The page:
The student begins by learning the consonants, then the vowels and diphthongs. At each stage, the sounds are learned in groups that correspond to the similar mouth activity being used by the sounds. As the student becomes skilled at connecting the sound, feeling and label, exercises are done with blocks to develop the student’s ability to judge the number, order and identity of sounds within spoken syllables.

Block exercises begin with just two-sound syllables, not letters, and made-up words are used to encourage the student to use phonological analysis rather than previous letter knowledge to identify and manipulate the sounds used. Changes are made to the phonemes in the syllable and the student is required to represent those changes with the blocks. When the student is consistently successful with two sounds, three-sound syllables are introduced, followed by four sound syllables and later the student will progress into multi-syllable exercises.

Concurrently with the block practice, letters have been associated with the sound/feeling/labels that have already been learned. Multi-sensory instruction, including symbol imagery techniques, is used to reinforce the connection between sound and symbol as well as to improve orthographic recognition. The student begins reading phonologically controlled texts out loud; to allow for errors to be identified and the student to be cued into the phonological analysis skills she has learned to correct the errors.

During this time the student is also receiving specific instruction in the high use words in our language. As the student gains confidence and becomes stable using the skills, they receive instruction in the common prefixes and suffixes to encourage more rapid identification of words. Instruction in the rules of orthography, which govern how words are spelled, is included to provide additional tools for the student to use when spelling.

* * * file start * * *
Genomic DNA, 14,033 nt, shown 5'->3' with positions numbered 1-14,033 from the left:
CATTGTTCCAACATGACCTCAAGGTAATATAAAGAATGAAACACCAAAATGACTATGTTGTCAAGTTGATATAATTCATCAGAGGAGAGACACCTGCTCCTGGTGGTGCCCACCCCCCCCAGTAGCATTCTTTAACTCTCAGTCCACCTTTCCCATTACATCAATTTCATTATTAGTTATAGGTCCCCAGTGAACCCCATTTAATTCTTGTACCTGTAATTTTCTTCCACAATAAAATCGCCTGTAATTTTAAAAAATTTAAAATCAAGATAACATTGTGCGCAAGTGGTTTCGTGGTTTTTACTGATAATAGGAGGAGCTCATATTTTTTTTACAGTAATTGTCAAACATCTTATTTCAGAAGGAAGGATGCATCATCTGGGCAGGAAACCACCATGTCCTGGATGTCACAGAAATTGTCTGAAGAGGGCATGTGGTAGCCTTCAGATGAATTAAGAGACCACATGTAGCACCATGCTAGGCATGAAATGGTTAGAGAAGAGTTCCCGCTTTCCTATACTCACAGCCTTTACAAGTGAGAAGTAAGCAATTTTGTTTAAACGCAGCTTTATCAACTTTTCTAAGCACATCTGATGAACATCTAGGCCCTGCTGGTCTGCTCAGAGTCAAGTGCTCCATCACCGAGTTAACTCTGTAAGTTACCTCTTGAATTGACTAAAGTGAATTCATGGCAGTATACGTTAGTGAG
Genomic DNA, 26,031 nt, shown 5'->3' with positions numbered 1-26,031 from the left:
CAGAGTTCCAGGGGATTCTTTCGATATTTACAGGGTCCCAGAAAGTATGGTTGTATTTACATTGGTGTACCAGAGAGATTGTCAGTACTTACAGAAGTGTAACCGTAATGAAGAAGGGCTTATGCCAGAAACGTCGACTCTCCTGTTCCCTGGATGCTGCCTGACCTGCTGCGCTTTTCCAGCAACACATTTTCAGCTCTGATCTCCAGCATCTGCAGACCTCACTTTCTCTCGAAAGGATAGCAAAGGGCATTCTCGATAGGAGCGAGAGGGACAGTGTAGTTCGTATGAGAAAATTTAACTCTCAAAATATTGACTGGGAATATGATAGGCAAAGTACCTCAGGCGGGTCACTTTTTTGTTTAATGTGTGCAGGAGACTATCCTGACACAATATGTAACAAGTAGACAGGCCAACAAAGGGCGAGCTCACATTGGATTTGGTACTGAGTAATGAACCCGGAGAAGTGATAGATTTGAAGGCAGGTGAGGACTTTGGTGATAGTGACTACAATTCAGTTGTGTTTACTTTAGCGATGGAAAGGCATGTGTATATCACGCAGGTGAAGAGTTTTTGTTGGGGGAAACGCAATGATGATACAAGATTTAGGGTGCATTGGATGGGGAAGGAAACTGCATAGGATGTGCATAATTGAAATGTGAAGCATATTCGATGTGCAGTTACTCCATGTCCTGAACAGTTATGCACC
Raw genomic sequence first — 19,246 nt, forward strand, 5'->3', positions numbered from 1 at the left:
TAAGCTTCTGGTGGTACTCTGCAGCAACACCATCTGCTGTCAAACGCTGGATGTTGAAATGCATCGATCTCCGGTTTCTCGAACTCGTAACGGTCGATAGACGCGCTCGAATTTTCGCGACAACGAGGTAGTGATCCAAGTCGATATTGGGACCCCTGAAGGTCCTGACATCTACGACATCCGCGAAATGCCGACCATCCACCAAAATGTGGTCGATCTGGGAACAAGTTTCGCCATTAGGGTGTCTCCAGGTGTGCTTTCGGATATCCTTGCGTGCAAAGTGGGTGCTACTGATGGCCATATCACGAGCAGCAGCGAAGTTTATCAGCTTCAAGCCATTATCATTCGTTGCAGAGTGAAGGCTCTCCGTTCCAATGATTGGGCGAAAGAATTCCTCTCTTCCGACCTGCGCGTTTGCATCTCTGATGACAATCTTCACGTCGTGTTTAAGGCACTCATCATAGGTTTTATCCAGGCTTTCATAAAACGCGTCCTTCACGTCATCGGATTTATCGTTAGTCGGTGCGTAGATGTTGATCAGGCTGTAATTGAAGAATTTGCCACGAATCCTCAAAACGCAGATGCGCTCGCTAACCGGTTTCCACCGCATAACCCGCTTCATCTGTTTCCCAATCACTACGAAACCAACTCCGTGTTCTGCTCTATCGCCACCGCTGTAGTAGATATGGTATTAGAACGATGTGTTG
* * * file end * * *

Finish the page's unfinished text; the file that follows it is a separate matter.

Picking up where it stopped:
The student progresses through this highly structured, sequential program beginning with single syllables and progressing through multi-syllable words. The student always moves forward at her own pace. Skill mastery must be demonstrated at each step, before new skills are introduced. Students begin reading controlled texts as soon as practicable, and are monitored for errors and cued to use the skills being developed.

These cognitive exercises develop improved phonemic awareness, auditory conceptualization, auditory memory, problem solving skills, orthographic recognition and attention skills. All of these cognitive areas are critical to the reading process.

This is a comprehensive reading program, not just an introduction to reading, and routinely results in multiple year gains in reading for the students. It is most successful when administered intensely, a minimum of three times per week. The PASP program is an intervention that on average takes 60 to 100 hours to administer.

Anticipated outcomes include improvements in word attack (sounding out unfamiliar words), word knowledge (words quickly recognized), reading accuracy (words misread, skipped or guessed at), reading rate (how quickly a student reads), and comprehension (the ability to identify and remember important information in what is read.) It is also our hope to foster a desire and interest in reading with the student.